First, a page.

Right dose of exercise can ease chemo side effects
The University of Rochester Wilmot Cancer Institute study, involving more than 300 cancer patients, is to be presented this weekend and honored as a "Best of ASCO" among 5,800 abstracts at the American Society of Clinical Oncology (ASCO) annual meeting 2016.
Investigators in the exercise study directly compared the neuropathic symptoms in non-exercisers to the pain among patients who took part in a specialized six-week walking routine with gentle, resistance-band training at home.
The exercisers reported significantly fewer symptoms of neuropathy, which includes shooting or burning pain, tingling, numbness, and sensitivity to cold, and the effects of exercise seemed to be most beneficial for older patients, said lead author Ian Kleckner.
Not all chemotherapy drugs cause neuropathy, but 60 percent of people with breast cancer and other solid tumors who receive taxanes, vinca alkaloids, and platinum-based chemotherapies will likely suffer this type of side effect, Kleckner said.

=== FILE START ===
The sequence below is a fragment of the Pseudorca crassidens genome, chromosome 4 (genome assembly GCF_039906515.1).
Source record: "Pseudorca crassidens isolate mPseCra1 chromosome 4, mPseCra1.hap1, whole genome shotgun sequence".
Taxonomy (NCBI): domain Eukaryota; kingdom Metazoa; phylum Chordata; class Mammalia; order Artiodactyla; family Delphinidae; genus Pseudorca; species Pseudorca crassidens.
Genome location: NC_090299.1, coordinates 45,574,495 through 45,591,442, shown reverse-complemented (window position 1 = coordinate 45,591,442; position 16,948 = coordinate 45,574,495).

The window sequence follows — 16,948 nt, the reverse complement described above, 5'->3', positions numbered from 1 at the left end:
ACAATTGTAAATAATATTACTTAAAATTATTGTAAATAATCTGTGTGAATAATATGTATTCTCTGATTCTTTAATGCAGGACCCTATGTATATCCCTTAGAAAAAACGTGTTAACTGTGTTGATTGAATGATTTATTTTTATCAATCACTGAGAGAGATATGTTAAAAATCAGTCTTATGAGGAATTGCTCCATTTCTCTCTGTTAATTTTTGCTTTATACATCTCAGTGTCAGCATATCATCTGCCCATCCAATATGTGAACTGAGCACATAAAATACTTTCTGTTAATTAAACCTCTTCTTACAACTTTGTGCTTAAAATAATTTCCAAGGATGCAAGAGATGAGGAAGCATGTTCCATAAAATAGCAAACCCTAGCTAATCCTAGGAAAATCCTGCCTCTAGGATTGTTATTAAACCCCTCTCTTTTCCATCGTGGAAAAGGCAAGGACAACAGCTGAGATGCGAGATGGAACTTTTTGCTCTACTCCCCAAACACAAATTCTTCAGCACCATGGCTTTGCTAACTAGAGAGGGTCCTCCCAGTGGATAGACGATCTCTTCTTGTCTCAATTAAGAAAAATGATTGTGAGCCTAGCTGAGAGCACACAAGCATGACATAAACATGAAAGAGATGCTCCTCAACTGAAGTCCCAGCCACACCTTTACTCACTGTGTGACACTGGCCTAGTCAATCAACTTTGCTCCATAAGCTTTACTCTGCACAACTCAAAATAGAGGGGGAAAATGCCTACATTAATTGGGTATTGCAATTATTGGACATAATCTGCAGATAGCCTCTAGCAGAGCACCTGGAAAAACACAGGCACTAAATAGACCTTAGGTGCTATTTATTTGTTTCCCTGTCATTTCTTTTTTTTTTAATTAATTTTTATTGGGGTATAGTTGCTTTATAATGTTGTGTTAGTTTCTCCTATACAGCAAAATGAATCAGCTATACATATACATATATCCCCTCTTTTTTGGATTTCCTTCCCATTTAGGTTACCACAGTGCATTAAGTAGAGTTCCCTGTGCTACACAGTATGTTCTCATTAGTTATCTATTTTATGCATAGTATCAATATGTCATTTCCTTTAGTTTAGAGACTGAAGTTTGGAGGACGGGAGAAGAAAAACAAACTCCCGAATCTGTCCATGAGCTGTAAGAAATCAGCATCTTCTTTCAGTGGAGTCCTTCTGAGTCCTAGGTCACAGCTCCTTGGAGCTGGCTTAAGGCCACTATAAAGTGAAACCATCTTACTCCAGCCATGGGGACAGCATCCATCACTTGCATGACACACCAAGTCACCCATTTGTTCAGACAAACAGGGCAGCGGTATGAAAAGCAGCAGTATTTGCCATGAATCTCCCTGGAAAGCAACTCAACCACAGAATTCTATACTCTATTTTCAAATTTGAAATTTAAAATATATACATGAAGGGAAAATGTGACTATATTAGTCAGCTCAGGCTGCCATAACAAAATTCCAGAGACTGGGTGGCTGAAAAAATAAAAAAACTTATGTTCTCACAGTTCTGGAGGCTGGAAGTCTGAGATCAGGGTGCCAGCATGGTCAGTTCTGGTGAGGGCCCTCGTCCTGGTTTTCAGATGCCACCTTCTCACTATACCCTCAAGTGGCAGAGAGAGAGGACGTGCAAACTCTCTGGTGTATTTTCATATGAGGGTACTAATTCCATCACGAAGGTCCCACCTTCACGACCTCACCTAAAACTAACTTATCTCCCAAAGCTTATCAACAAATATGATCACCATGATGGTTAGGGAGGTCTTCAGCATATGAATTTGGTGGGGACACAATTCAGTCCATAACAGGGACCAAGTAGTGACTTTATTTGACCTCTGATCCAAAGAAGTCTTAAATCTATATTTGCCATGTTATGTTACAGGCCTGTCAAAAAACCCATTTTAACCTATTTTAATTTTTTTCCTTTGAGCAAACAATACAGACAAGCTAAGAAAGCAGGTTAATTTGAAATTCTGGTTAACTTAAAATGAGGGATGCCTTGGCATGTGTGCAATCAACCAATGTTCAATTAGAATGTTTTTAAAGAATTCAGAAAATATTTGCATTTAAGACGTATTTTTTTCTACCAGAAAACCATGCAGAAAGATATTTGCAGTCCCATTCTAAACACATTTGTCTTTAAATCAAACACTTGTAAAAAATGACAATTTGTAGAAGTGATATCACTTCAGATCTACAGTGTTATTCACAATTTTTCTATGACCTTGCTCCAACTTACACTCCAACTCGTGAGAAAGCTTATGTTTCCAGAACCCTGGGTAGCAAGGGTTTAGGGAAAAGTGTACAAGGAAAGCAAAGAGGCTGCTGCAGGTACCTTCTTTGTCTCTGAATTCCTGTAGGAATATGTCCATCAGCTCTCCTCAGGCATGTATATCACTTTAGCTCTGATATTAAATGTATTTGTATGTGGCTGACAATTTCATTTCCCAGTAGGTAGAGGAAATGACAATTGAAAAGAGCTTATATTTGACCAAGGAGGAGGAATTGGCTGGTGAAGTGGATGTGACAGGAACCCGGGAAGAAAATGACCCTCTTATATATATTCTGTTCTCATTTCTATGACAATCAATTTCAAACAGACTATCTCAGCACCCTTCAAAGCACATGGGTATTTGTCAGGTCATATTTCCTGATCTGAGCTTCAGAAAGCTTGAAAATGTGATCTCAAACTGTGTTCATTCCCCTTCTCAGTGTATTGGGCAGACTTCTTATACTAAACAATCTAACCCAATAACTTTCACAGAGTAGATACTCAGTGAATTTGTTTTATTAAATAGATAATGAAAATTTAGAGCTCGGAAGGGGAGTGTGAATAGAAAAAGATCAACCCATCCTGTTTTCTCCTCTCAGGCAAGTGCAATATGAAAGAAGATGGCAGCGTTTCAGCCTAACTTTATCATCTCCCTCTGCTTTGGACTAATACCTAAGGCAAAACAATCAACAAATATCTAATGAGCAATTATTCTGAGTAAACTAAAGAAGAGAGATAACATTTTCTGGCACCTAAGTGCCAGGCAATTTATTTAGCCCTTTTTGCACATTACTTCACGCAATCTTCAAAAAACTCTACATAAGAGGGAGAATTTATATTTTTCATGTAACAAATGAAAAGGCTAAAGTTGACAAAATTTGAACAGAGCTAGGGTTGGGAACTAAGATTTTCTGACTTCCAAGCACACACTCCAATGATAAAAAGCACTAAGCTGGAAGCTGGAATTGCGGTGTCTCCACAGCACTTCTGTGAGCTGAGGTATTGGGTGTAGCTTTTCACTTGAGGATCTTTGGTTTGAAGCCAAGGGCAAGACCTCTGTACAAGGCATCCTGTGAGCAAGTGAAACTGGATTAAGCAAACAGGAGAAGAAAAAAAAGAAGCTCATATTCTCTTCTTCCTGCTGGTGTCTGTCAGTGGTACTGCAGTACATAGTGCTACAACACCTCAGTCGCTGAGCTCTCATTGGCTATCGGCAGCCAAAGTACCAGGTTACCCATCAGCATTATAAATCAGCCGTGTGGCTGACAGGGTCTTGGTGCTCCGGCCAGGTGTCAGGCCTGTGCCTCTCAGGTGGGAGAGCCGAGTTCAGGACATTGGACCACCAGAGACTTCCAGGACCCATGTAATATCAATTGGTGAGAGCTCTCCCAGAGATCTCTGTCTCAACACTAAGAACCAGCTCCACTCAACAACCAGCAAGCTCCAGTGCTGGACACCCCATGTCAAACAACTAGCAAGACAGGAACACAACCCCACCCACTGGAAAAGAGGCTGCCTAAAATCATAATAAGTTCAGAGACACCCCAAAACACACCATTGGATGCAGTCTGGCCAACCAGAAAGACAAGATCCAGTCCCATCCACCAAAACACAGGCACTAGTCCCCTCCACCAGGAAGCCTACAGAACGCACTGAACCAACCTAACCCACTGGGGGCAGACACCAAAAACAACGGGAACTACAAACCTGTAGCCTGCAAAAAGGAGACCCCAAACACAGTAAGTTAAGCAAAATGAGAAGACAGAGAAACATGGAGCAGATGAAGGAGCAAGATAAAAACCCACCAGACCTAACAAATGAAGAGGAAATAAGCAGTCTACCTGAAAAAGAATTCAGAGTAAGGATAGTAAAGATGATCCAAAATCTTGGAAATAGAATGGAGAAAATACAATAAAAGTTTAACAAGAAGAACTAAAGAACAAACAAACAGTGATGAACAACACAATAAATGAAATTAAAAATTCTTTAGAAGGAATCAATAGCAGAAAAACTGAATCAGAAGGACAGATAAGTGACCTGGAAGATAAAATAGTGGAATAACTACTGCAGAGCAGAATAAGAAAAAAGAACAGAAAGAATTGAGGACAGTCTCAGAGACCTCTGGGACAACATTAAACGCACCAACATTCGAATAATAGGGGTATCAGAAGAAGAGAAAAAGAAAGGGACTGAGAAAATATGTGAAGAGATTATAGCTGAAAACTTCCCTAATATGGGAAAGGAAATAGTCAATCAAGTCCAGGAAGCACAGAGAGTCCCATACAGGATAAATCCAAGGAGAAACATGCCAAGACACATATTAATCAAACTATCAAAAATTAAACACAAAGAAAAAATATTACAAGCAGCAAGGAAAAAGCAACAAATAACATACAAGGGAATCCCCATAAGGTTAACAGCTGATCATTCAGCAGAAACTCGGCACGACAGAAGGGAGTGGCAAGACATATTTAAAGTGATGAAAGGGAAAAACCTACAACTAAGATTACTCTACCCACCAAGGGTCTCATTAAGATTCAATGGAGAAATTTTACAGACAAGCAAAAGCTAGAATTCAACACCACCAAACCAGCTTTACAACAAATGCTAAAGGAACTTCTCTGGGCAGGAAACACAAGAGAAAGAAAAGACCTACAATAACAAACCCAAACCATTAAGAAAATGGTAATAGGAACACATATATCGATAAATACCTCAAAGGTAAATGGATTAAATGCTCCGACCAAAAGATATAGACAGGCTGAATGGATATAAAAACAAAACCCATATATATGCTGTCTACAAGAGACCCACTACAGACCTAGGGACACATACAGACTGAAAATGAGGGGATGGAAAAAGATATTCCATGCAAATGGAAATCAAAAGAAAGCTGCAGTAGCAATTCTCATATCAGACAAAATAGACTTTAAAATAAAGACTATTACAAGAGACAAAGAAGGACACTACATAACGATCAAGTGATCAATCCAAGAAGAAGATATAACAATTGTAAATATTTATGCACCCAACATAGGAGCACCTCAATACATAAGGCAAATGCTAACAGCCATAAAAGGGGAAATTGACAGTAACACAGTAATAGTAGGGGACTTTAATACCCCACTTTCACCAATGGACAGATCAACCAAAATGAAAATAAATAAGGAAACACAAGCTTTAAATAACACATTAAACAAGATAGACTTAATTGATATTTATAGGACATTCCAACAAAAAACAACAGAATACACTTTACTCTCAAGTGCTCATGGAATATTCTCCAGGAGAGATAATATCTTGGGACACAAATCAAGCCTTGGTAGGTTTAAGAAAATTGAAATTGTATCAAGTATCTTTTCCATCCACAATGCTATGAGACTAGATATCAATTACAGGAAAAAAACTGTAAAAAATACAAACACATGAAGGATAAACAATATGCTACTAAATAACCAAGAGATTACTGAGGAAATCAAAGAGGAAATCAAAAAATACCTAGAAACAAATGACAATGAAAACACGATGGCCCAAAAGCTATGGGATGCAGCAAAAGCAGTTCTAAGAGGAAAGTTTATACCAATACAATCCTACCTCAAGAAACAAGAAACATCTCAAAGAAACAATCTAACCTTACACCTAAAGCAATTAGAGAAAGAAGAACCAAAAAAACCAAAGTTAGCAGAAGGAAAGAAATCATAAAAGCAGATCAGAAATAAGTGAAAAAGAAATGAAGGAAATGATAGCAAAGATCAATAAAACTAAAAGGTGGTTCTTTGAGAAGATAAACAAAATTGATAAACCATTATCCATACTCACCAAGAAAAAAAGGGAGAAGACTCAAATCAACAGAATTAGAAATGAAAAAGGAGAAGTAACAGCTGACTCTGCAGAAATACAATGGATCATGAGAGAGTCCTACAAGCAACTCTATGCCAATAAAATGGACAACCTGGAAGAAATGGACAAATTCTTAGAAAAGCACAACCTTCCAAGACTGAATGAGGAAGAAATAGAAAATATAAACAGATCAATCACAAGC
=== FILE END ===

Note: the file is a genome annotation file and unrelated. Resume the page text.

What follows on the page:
Neuropathy is more commonly associated with diabetes or nerve damage. No FDA-approved drugs are available to prevent or treat chemotherapy-induced neuropathy, he added.
Wilmot's specialized exercise program, called EXCAP (Exercise for Cancer Patients), was developed several years ago at the UR by Karen Mustian.
"Our program at the University of Rochester, which now includes more than a half-dozen researchers, is becoming a real powerhouse in exercise oncology," Mustian said.
"Twelve years ago when we started this work a lot of people said it was not safe for most cancer patients to exercise. Now we know it can be safe when done correctly, and that it has measurable benefits. But more exercise isn't always better for patients who are going through chemo--so it's important to continue our work and find a way to personalize exercise in a way that will help each individual."